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The Case Against Gas Dependence
prices to electricity generators are projected to reach $4.40/mcf by 2015 (2001 dollars)-equivalent to more than $6.00/mcf in nominal dollars.
The Economy and Demand Destruction
The energy crises of the 1970s demonstrated the harmful impact on jobs and the economy that natural gas shortages can have. The U.S. economy suffered through recessions, widespread unemployment, inflation, and record-high interest rates. In the winter of 1975-76, unemployment resulting from gas curtailments in hard-hit regions ran as high as 100,000 for periods lasting from 20 to 90 days. 14 These effects were especially serious for the poor and for the nation's minorities. 15 More recently, the winter of 2002-2003 brought higher natural gas bills to many consumers, and low-income families were especially hard hit.
As Paul Cicio, director of the Industrial Energy Consumers Association, notes: "The economic welfare of our economy, the competitiveness of our industries, the affordability of natural gas for all consumers are at risk. We cannot afford another natural gas crisis. Every U.S. energy crisis in the last 30 years has been followed by an economic recession, and the 2000-2001 price spike was no exception. The energy crisis devastated industrial consumers. When natural gas prices reached $4/MMBtu, manufacturing began to reduce production and shift production to locations outside the U.S. At even higher prices, they shut down production, laying off employees, and damaging communities. We have arrived at this price threshold." 16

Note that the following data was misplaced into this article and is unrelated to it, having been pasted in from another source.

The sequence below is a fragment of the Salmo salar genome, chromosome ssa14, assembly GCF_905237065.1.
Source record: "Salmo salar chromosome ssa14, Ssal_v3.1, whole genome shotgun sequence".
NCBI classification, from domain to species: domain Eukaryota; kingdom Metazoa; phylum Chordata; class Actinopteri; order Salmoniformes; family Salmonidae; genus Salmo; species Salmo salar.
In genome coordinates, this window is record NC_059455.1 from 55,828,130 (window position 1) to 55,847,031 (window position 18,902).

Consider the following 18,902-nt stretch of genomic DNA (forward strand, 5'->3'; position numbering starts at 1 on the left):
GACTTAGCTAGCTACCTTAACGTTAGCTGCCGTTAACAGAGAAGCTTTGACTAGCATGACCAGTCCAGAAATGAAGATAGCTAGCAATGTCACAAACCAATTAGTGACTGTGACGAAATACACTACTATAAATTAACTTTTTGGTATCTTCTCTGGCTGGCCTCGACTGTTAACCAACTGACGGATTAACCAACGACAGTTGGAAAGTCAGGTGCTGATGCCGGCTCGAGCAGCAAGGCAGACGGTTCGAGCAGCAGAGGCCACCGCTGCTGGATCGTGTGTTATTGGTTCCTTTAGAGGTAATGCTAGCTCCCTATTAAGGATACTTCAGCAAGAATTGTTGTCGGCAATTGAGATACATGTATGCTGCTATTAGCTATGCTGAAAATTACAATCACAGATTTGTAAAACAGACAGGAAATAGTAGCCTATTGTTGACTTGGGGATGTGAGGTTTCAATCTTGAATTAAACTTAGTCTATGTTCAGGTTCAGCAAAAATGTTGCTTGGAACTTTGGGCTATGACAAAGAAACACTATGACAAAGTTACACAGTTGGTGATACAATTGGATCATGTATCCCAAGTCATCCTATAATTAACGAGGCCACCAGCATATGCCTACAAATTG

Moreover, two articles last year in Public Utilities Fortnightly that addressed natural gas supply, demand, and price issues seemed to confuse the solution with the problem. Robert Linden noted that high gas prices would lead to "demand destruction" in the industrial sector, which would, in part, counterbalance increasing power sector demand. 17 He further stated, "This price-induced demand destruction can be added to the other causes of reduced gas demand, including the closure of industrial facilities using natural gas as a feedstock." 18 Similarly, John Herbert, after noting that high natural gas prices have forced U.S. fertilizer plants to shut down, stated, "As fertilizer and other chemical plants continue to shut down, this will reduce demand for natural gas and increase overall supplies." 19
Both authors are correct in pointing out that high natural gas prices will tend to reduce industrial natural gas demand as industrial plants shut down, and that this will temper future natural gas price increases. However, the "destruction" of the nation's industrial sector is an extremely serious problem for the United States; it is not a "solution" to the natural-gas pricing problem. We should be very concerned with the strongly negative impact high natural gas prices are having on the U.S. industrial sector and the potential implications of this for the U.S. economy.
Despite all of the hype in recent years about the new economy, the information economy, the service economy, etc., manufacturing is, by far, the most critical sector of the U.S. economy, and it creates the broad foundation upon which the rest of the economy grows. 20 Manufacturing drives the rest of the economy, provides a disproportionate share of the nation's tax base, generates